The day the Celts came to life
When I arrive at Oakfield Junior School in Fetcham, Surrey, ribbons of drizzle hang in the air. A blast from an animal horn leads me to the patch of woodland that is the school conservation area. There I find Chris Park, also known as Celtic Chris, dressed in linen shirt and trousers, and woven woollen tunic coloured with natural dyes. Pupils encircle him - some barefoot - sitting on animal skins. Chris is demonstrating the Iron Age way of life to Years 4 and 5. You may know him from the BBC series Surviving the Iron Age, where volunteers attempted to live in Iron Age conditions.
He has brought sufficient object-handling artefacts for each child to have their own, transforming even the most basic object into an exercise of the senses. An hour flies by. One pupil is holding a carved stick. What does it smell like? What does it feel like?
"Look closely. What can you see?"
They are, Chris explains, ogham - Celtic carvings. Only druid seers knew their secret arcane mysteries, he tells his captivated audience.
"If you think you have a musical instrument, stand up!" Chris shouts. A handful of instrumentalists brandishing bone and wooden horns collectively produce a cacophonous din. Chris, meanwhile, skilfully plays a horn-pipe made from cow's horn, elder and reed. Next up are those with leather items, such as shoes and bags. One is of special interest. "Smell the inside of the bag," Chris tells its owner. "It's got soap in it." A toffee-coloured tablet is exhibited for all to see. It will keep us healthy, stop us getting rashes and disease, he explains, adding that it is made from animal fat - also used for lamps and cooking.
To preface this activity, Chris has explored the senses through role-play.
The group split into four: earth, water, fire and air. Earth, he explains, must consider where wood will come from to build a roundhouse; water, from where the water will come; fire, how they will light a fire; and air, how to circulate in the house without smoking everybody out.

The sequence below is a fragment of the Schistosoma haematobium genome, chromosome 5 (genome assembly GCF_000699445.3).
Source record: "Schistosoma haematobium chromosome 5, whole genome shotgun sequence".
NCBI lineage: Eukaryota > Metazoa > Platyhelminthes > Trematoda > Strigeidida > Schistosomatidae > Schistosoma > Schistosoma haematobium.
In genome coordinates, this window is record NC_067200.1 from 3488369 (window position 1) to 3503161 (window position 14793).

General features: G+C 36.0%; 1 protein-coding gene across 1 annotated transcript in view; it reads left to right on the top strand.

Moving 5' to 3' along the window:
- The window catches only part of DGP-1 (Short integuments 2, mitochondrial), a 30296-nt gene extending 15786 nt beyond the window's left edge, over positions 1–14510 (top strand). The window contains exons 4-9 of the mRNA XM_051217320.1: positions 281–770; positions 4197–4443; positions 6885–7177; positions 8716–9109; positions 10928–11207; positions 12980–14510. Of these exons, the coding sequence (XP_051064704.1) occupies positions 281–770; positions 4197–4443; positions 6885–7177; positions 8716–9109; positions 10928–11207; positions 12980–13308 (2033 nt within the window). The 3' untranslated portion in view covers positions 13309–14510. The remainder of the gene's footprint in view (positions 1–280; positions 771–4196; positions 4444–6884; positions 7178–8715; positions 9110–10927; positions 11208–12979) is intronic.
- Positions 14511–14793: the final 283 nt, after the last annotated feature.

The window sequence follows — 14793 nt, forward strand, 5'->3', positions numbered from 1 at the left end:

"People really learn when they learn with their senses," he says. "They are also learning about being sensitive themselves, and to all environments."
If Chris's object-handling sessions are exceptional, his storytelling defies superlatives: "Once, there was a woman of power, and her name was Ceredwen..." he begins, hauntingly. We are spellbound. Notes from his flute drift through the air; children step forward to act as the characters.
Nobody notices occasional raindrops dripping from the canopy above.
"The tales that I tell are not necessarily Iron Age stories," Chris explains. "They are examples of Iron Age entertainment. Some of them have come from Welsh mythology, some from Irish mythology." Each lasts around 10 minutes; after two tales, we are almost running into lunch hour.
The storytelling also appealed to deputy head Kate Norfolk and teacher Janet Lawrence. "Watching the children focused so intently, and listening, and then getting involved..." Janet Lawrence is impressed.
Chris is no mere re-enactor - to call him that would be a grave injustice.
"I guess I'm a nature educator," he observes. "I hope to give children an empathy with what the Iron Age lifestyle was like."
Drawing to a close, he leaves us with this thought: "Use your words wisely," he intones, explaining that just one word can kill; just one word can heal. I, meanwhile, struggle to find one word to describe the morning:
"outstanding" will have to suffice.
A day with Celtic Chris costs from pound;200 plus expenses. Tel: 01494 482605 or 0781 6591151Email: email@example.com